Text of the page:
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Old 11-07-2007, 01:17 PM   #11
CyanBlue
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Sweet... Appreciate it... and keep it coming...
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Old 11-07-2007, 01:31 PM   #12
matbury
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How about some syntax for sharing variables between classes?

i.e. getter and setter methods, accessing public variables, etc.
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Old 11-07-2007, 02:01 PM   #13
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Default Accessing a loaded SWF

Thanks!
Here's one more for today.

Accessing a loaded SWF
It's not that hard actually. It's a matter of loading one swf in the other and assign it to a variable. Than use that variable to call the functions in the loaded swf. For this example we'll load b.swf in a.swf

code on frame 1 in b.swf:
ActionScript Code:
function sayHi() {    trace("b.swf says hi!"); }

code in a.swf:
ActionScript Code:
import flash.display.Loader; import flash.net.URLRequest; import flash.events.*;     var loader:Loader; var req:URLRequest; var loadedSWF:Object; loader = new Loader(); addChild(loader);             req = new URLRequest("b.swf"); loader.load(req); // check when we're done loading        loader.contentLoaderInfo.addEventListener(Event.INIT, initHandler); function initHandler(e:Event):void {     loadedSWF= loader.content;     // call the sayHi function from the loaded b.swf     loadedSWF.sayHi(); }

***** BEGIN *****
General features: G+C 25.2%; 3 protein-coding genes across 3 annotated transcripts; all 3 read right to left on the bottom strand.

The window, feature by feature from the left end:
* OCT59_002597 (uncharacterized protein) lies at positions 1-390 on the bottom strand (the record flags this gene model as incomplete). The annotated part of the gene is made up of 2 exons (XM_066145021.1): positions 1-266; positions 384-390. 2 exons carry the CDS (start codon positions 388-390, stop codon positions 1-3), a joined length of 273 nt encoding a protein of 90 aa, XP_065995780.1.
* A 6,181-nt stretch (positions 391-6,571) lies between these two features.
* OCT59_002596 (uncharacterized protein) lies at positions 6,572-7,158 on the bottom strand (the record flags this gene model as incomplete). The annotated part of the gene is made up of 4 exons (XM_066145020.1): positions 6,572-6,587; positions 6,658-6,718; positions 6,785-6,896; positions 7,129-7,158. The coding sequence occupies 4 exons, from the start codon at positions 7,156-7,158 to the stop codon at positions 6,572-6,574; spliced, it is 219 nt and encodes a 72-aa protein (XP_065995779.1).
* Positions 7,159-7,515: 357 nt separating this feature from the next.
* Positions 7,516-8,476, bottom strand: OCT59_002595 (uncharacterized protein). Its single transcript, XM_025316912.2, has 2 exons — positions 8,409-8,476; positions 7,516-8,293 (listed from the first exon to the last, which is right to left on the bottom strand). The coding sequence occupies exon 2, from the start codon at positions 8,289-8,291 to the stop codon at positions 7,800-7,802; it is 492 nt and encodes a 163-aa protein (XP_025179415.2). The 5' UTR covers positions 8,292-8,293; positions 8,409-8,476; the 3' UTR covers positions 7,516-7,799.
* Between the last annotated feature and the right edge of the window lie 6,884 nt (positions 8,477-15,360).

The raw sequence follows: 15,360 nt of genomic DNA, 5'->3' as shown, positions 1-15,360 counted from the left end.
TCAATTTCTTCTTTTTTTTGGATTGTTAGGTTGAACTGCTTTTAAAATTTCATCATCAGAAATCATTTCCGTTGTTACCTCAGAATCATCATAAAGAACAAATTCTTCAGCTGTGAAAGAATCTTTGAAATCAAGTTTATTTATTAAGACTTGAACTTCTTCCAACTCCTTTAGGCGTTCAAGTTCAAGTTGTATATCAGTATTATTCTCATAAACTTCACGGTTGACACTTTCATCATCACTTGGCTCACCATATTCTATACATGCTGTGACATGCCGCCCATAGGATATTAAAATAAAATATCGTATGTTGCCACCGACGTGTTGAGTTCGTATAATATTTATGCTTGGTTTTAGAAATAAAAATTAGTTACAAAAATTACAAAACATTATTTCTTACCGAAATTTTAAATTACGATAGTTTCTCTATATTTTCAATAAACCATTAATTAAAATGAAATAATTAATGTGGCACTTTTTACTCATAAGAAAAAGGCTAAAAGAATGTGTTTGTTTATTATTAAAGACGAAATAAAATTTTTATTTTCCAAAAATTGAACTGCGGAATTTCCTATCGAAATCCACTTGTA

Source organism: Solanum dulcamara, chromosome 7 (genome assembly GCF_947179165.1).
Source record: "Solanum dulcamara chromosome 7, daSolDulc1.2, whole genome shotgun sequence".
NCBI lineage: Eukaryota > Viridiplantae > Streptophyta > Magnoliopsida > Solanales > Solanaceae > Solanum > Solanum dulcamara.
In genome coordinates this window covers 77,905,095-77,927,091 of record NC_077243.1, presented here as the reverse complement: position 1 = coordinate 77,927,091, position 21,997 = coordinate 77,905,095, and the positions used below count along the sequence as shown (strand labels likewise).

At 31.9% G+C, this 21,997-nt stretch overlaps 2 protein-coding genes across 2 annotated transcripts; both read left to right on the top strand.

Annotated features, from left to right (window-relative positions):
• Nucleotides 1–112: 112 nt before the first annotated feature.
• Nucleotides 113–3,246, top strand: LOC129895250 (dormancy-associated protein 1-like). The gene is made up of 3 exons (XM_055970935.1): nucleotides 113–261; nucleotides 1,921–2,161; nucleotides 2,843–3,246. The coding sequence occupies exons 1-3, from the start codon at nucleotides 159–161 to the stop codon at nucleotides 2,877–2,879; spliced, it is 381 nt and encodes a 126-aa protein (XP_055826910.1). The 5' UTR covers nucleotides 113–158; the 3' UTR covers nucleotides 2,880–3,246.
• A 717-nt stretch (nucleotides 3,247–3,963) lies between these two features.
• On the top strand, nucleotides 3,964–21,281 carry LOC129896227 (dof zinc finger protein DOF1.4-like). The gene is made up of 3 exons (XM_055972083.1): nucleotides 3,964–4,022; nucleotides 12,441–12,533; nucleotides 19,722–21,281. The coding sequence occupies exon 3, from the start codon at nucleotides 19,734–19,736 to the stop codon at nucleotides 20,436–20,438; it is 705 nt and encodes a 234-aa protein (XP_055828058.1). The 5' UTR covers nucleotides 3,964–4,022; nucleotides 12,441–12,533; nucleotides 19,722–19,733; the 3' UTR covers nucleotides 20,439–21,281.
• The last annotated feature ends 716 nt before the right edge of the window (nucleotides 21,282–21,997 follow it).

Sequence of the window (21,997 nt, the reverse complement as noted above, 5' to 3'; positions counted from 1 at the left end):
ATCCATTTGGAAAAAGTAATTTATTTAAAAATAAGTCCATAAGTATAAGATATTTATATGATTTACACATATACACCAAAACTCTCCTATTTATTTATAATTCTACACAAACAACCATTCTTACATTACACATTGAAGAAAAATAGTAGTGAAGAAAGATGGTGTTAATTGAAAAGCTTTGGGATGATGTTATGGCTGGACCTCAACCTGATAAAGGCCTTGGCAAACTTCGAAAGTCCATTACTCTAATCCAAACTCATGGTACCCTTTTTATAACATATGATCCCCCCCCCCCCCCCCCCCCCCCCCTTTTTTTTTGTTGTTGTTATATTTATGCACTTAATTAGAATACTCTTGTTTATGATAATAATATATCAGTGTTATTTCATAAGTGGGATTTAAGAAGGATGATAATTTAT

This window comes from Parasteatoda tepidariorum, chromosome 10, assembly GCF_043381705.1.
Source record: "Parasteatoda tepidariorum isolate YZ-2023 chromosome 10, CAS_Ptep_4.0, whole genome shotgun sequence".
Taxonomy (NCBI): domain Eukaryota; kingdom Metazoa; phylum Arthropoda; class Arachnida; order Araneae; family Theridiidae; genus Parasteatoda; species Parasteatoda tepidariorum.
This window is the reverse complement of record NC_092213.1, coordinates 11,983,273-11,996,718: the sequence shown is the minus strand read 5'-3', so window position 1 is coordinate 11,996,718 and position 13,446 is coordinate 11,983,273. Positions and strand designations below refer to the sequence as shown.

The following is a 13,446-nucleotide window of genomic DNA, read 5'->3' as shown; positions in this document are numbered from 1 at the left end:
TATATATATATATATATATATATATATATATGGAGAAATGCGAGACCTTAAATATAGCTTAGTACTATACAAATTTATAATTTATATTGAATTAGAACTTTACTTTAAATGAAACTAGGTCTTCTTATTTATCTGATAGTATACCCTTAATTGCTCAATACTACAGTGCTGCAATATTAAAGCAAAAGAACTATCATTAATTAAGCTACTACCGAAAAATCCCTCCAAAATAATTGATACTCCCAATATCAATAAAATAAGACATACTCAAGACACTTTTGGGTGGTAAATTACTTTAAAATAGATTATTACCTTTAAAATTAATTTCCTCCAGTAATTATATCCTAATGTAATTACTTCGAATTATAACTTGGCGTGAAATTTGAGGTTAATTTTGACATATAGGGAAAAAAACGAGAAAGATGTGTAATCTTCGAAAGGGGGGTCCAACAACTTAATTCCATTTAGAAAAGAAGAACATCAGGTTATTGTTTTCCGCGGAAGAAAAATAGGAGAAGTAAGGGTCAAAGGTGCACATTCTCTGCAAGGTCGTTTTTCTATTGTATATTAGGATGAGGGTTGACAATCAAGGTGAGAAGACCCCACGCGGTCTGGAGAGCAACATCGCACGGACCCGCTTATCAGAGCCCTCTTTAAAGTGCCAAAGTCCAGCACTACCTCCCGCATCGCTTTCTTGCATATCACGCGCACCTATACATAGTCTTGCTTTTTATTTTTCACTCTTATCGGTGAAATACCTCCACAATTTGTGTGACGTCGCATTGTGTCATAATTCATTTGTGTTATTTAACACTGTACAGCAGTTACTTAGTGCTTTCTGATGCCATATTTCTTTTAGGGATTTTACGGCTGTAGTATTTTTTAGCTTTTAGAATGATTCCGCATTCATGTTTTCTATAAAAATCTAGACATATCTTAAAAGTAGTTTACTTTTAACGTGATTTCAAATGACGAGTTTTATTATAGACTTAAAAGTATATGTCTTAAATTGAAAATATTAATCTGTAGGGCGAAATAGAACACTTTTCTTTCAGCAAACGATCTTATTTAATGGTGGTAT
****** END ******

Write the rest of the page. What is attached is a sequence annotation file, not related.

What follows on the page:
NOTE: We use Event.INIT because that event is called when the first frame of the loaded file (ie: if its a SWF) is loaded, which means that all your functions are available. Event.COMPLETE is is called when the file is done loading ie: 100%. Slight difference, but can proof pretty fatal.

Thanks to bzouchir: http://actionscript.org/forums/showthread.php3?t=151392 (This thread also digs into the subject a bit deeper.)

The Loader class on liveDocs: http://livedocs.adobe.com/flash/9.0/...ay/Loader.html

Last edited by FrodoBaggins; 11-16-2007 at 11:24 AM. Reason: added url to livedocs
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Old 11-07-2007, 02:18 PM   #14
matbury